STIAS currently supports a number of longer term theme projects within its programme, primarily funded by the Knut and Alice Wallenberg Foundation.

These projects are fellow driven, i.e. through work primarily done at STIAS by invited fellows who are resident at the Institute for varying periods of time. Each theme is developed and managed by a core group of STIAS fellows who commit to spending time at STIAS on an annual (or biennial) basis for 3-5 years, and who are supported to convene workshops or conferences at STIAS, direct and conduct limited research elsewhere in support of the project goals, and also nominate fellows or short term visiting scholars who are considered for joining the core group from time to time.

In order to give scholars the opportunity to participate in these long term themes, STIAS invites proposals for research projects on the various themes according to the guidelines provided under Application to the STIAS Programme.

The themes are:

  1. Being Human Today
  2. Crossing Borders
  3. The Future of Democracy
  4. Understanding Complexity
  5. Sustainable Agro-Ecosystems
  6. Health in Transition divided into Health Prevention and Health Care
  7. University and Society

The concept notes linked to each theme above describe them in more detail and list the areas of special interest. These guiding frameworks will be refined and updated continuously. Participation in these projects will be possible through nomination by the core group (followed by the standard evaluation process) and also by direct application to STIAS.

The research topics listed under each of the seven themes are not meant to be exhaustive, but are intended as examples of where further research is required and invited. Researchers are welcome to indicate gaps and omissions and propose additional or alternative research projects in the six fields.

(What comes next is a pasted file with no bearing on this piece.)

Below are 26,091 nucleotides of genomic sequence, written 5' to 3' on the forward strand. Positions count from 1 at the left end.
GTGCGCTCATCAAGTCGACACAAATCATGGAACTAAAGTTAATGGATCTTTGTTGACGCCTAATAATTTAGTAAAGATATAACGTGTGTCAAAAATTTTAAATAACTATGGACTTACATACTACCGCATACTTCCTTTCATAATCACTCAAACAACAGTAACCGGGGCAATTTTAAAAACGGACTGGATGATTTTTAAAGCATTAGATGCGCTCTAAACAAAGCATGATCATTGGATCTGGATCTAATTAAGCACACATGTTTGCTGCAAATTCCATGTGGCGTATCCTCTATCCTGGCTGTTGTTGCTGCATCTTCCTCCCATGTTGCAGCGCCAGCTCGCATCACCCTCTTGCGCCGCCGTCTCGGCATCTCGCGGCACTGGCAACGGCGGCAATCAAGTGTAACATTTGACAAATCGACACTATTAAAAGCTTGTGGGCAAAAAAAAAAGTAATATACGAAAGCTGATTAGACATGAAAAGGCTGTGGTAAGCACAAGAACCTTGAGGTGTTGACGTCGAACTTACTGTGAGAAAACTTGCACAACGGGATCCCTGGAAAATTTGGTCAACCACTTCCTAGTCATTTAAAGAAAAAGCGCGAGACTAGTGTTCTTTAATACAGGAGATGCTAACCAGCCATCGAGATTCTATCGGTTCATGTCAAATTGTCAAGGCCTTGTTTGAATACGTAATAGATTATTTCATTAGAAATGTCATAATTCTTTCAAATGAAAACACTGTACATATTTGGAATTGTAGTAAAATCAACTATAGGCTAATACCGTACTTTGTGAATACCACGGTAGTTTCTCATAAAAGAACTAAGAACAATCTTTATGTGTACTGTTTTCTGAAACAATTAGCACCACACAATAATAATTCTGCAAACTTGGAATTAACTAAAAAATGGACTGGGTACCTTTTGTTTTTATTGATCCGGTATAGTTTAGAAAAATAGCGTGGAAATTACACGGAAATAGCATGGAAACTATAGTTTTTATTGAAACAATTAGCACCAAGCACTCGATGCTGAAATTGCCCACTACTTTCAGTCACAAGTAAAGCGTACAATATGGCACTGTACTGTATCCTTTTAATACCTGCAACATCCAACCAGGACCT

One response to “Themes”

  1. Christian Van den Broeck
    Christian Van den Broeck on 27 January 2017 at 12:24: Reply

    Deep learning networks are about to outperform humans in a large variety of tasks including playing games, driving cars, recognizing images, translation, medical diagnosis, etc.. This evolution is expected to accelerate as we go further into the 21 st century, due to the increasing availability of enormous data sets, the further increase in computing power, and the globalization of the research effort via platforms such as Kaggle and via the domination of worldwide players such as Apple, Google and Facebook. The transition to a society based on and run by artificial intelligence will pose enormous challenges of economic, social, ethical and philosophical nature. While the world is trying to take measures to confront for example global warming, there seems to be comparatively little concern about the impact of this unfolding revolution. Questions of great concern include sharing the benefits of the technology and refocusing human life towards other purpose giving activities.

Leave a Reply to Christian Van den Broeck Click here to cancel reply.